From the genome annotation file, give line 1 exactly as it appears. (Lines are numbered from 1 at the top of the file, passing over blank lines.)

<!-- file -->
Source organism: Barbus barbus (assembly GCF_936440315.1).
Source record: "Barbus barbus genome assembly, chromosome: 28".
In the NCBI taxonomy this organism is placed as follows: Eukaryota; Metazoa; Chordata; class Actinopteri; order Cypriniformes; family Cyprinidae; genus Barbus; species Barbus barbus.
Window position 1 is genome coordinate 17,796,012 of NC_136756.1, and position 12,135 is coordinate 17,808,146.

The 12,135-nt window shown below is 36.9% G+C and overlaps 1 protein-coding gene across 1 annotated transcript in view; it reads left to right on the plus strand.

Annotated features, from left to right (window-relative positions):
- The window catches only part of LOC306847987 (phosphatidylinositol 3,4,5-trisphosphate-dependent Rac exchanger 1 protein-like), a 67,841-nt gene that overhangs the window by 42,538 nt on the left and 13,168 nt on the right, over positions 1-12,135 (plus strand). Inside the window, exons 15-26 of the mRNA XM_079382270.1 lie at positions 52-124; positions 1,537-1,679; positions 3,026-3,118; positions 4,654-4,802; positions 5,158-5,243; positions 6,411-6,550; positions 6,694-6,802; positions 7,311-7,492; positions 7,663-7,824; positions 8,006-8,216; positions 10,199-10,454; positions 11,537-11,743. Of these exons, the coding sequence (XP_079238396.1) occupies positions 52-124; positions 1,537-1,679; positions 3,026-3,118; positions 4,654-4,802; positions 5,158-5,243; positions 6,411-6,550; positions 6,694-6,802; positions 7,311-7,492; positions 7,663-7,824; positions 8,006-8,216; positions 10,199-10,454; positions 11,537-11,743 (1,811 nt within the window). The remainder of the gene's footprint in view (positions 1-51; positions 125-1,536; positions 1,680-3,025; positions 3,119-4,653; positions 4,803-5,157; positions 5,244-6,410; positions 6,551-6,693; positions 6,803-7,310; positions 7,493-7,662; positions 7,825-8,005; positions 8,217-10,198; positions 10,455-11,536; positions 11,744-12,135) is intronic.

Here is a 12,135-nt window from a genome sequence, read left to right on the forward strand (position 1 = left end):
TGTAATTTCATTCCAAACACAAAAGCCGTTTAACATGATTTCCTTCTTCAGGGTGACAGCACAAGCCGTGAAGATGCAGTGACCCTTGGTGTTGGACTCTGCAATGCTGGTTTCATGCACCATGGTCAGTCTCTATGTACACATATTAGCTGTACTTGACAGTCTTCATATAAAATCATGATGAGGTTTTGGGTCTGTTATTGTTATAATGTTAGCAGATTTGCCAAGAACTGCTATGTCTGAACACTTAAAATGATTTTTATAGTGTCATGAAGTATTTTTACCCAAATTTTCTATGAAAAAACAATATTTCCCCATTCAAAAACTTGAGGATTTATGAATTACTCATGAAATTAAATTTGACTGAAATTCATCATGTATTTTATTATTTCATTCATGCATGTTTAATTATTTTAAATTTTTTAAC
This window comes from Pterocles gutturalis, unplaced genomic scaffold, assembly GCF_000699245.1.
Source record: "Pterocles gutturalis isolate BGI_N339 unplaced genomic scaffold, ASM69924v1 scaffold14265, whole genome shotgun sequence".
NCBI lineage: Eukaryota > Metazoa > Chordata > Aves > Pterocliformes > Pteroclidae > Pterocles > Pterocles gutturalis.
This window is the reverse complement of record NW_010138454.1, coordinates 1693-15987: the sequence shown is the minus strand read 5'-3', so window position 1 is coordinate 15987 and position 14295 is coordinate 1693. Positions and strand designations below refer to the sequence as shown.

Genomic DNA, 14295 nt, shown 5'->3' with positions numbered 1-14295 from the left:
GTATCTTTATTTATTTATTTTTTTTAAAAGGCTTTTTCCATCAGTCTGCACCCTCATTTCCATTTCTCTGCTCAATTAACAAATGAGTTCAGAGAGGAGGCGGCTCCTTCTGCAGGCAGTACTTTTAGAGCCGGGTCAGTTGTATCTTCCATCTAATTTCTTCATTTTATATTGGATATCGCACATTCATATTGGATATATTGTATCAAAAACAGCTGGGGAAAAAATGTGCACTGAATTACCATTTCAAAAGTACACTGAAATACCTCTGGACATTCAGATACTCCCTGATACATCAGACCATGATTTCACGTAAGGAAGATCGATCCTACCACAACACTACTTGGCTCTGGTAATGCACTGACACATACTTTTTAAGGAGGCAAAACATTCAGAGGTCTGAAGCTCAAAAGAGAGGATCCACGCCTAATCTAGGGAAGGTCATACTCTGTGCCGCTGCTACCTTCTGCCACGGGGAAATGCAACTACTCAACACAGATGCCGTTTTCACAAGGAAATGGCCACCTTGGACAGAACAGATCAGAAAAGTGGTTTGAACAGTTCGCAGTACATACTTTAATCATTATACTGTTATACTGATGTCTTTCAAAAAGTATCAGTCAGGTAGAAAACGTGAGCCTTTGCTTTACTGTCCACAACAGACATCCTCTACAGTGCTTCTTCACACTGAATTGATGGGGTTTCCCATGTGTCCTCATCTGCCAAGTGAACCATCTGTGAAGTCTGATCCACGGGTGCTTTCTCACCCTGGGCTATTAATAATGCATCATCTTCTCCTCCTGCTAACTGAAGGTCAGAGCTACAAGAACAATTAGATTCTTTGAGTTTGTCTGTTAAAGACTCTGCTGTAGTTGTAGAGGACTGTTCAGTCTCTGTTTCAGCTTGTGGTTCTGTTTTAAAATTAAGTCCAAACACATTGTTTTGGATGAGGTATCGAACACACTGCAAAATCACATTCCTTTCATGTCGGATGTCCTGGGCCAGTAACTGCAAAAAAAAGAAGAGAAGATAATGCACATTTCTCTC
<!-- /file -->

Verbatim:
Source organism: Barbus barbus (assembly GCF_936440315.1).